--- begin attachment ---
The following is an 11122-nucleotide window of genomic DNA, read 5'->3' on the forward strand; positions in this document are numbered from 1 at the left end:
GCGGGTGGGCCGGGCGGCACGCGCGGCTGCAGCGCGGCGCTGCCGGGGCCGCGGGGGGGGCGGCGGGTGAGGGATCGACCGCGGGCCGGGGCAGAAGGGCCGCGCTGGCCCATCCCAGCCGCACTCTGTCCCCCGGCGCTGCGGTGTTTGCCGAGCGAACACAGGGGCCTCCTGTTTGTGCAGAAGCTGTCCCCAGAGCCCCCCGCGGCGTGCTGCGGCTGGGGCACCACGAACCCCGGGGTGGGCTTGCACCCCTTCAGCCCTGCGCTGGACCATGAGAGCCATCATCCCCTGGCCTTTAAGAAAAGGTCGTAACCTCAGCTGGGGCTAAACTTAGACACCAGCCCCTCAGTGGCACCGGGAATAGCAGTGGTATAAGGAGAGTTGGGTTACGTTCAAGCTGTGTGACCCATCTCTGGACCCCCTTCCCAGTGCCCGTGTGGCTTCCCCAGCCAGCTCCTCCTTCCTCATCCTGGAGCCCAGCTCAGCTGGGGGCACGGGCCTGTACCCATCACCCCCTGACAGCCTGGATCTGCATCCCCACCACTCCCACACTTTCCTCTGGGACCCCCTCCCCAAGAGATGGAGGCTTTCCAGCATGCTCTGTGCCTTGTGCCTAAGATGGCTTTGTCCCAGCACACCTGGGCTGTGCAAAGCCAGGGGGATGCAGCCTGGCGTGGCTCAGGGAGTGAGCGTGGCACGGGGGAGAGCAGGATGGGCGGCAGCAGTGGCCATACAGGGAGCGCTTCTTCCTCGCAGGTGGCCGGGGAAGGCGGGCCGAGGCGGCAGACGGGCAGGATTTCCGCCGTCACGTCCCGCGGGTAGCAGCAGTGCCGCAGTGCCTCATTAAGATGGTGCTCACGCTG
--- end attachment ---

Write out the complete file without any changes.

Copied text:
The following is an 11122-nucleotide window of genomic DNA, read 5'->3' on the forward strand; positions in this document are numbered from 1 at the left end:
GCGGGTGGGCCGGGCGGCACGCGCGGCTGCAGCGCGGCGCTGCCGGGGCCGCGGGGGGGGCGGCGGGTGAGGGATCGACCGCGGGCCGGGGCAGAAGGGCCGCGCTGGCCCATCCCAGCCGCACTCTGTCCCCCGGCGCTGCGGTGTTTGCCGAGCGAACACAGGGGCCTCCTGTTTGTGCAGAAGCTGTCCCCAGAGCCCCCCGCGGCGTGCTGCGGCTGGGGCACCACGAACCCCGGGGTGGGCTTGCACCCCTTCAGCCCTGCGCTGGACCATGAGAGCCATCATCCCCTGGCCTTTAAGAAAAGGTCGTAACCTCAGCTGGGGCTAAACTTAGACACCAGCCCCTCAGTGGCACCGGGAATAGCAGTGGTATAAGGAGAGTTGGGTTACGTTCAAGCTGTGTGACCCATCTCTGGACCCCCTTCCCAGTGCCCGTGTGGCTTCCCCAGCCAGCTCCTCCTTCCTCATCCTGGAGCCCAGCTCAGCTGGGGGCACGGGCCTGTACCCATCACCCCCTGACAGCCTGGATCTGCATCCCCACCACTCCCACACTTTCCTCTGGGACCCCCTCCCCAAGAGATGGAGGCTTTCCAGCATGCTCTGTGCCTTGTGCCTAAGATGGCTTTGTCCCAGCACACCTGGGCTGTGCAAAGCCAGGGGGATGCAGCCTGGCGTGGCTCAGGGAGTGAGCGTGGCACGGGGGAGAGCAGGATGGGCGGCAGCAGTGGCCATACAGGGAGCGCTTCTTCCTCGCAGGTGGCCGGGGAAGGCGGGCCGAGGCGGCAGACGGGCAGGATTTCCGCCGTCACGTCCCGCGGGTAGCAGCAGTGCCGCAGTGCCTCATTAAGATGGTGCTCACGCTG